Quint Studer: 3 Simple Ways to Improve Your Hospital's Performance

Hospitals today are judged on their ability to meet certain performance indicators ranging from clinical outcomes to financial goals. High-level performance has always mattered in healthcare, of course. But over the next several years, as health reform changes go into effect and reimbursement is increasingly linked to performance, it will become even more important.   

Improving a hospital's performance across all indicators can seem like a daunting challenge. But Quint Studer, founder and CEO of Studer Group, says findings from Studer Group's Learning Lab of nearly 800 healthcare organizations across the country indicate that it is possible. In fact, three simple changes in the way you communicate with employees and patients can have a significant impact on hospital performance.

1. When communicating change, lead with the "why." When new processes or other initiatives are introduced into an organization with the goal of improving performance, leaders often forget to explain why the change is necessary. "We as leaders spent most of our time on the 'what' and the 'how,' but the 'why' is just important," says Mr. Studer. "If you flip your message to begin with the why, you have a much more receptive audience [for change]."

Mr. Studer says leaders often fail to communicate the "why" because they (wrongly) assume employees understand the implications the major transformation that’s about to occur in the industry. Let’s say, for example, that hospital leadership wants to ensure all patients receive a post-discharge phone call. Any knowledgeable leader would immediately recognize the goal of this is to reduce unnecessary admissions, which hospitals will be penalized for in the future. However, the nurse who sees it as yet another duty to complete in an already busy day might not make the connection.

"Leaders need to explain why this relatively simple practice will improve the hospital's performance," says Mr. Studer. "Change your communication to 'why, what, how' and you'll get much better compliance."

2. Don't ask if patients have questions. Ask what questions they have. In addition to clinical and financial performance indicators, patient experience measures are becoming increasingly important. For instance, hospitals are now reporting scores from the Hospital Consumer Assessment of Healthcare Providers and Systems (HCAHPS), and a big part of this survey focuses on how well care providers listen and how understandable their explanations are. Most physician and nurses know to ask patients if they have any questions, but many patients fail to come up with any when put on the spot.

"To patients, the question feels like ‘Do you understand this?'” explains Mr. Studer. “They feel like they’re being graded. As a result, patients don't ask questions. They either call back — which creates more work for the providers — or resort to a web search for information."

Mr. Studer says that a slight adjustment in how the question is asked will make patients more comfortable and improve their perception of their care as well as the level of concern the doctor had for them. Yes, this may create better HCAHPS results, but more importantly it will create better clinical care.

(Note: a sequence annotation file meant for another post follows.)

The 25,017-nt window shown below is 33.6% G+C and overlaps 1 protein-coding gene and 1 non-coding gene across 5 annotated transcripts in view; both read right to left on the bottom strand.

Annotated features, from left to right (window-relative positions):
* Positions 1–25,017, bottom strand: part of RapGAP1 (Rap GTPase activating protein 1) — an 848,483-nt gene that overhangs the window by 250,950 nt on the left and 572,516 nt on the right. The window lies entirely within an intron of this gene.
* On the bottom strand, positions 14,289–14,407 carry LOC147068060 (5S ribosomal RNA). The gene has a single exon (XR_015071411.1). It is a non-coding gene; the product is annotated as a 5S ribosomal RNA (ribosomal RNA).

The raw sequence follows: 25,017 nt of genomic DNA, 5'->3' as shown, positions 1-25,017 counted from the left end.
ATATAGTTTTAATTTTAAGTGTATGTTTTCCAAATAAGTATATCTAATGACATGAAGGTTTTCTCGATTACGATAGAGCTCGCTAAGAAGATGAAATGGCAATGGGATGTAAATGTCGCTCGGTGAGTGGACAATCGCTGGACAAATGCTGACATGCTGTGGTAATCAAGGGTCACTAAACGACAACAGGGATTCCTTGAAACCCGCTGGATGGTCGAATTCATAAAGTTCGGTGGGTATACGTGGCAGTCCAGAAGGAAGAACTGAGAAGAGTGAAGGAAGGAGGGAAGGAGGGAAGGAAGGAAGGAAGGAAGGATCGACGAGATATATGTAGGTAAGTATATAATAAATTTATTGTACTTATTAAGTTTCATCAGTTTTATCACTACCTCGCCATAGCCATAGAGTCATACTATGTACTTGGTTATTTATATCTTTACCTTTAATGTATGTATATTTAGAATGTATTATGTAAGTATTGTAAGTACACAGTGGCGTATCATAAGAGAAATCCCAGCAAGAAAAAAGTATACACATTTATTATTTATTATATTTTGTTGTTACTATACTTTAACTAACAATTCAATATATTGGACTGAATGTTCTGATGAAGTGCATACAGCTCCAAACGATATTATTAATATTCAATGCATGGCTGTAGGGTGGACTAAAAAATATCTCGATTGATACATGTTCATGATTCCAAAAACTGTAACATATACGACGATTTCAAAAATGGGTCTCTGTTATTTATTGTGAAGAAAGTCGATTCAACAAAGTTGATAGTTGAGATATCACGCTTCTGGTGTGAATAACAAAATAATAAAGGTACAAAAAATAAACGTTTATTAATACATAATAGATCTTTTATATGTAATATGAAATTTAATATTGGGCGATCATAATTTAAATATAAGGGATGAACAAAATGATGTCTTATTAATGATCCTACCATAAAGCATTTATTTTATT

3. Ensure that follow-up phone calls convey concern. Follow-up calls are near "home runs" for helping reduce readmissions and improving compliance to post-discharge instructions, says Mr. Studer. However, they also present an opportunity for the hospital to further impact the patient's positive experience of his or her stay.

Mr. Studer offers two sets of “key words at key times” a care provider can use when making post-visit calls. In the first, the caller says something along the lines of, "Hello, I'm calling from the hospital you recently visited. We wanted to call and see how you're doing and if you have any questions." If a patient received this call, he or she would likely be surprised and happy to receive it.

However, compare it to the following: "Hi, I'm calling from the hospital you recently visited, as you know we like to call our patients after they leave to see how they're doing. Your doctor, [insert name], cares about you and wants to ensure you get the best care possible so [he or she] wanted to make sure you weren't experiencing any issues after you left. We wanted to make sure you understood all your medications and post-discharge instructions. So, how is everything? What questions do you have?"

"The second scenario takes roughly the same amount of time and effort as the first, but it goes a lot further in improving the patient's perception of the hospital as well as of his or her physician," says Mr. Studer.

He adds that while improving performance does yield better metrics and boost an organization’s bottom line, it also results in better clinical care — and that’s the most important reason to make it a priority.

“Better metrics are a natural byproduct of a patient-centered culture,” says Mr. Studer. “They’re not the mission. Taking the best possible care of the patient is the mission — and when everything is built around it, performance issues fix themselves.”

Quint Studer is founder and CEO of Studer Group, a recipient of the 2010 Malcolm Baldrige National Quality Award. He is a recognized leader and change agent in the healthcare industry and has more than 20 years of healthcare experience. Learn more about Studer Group.

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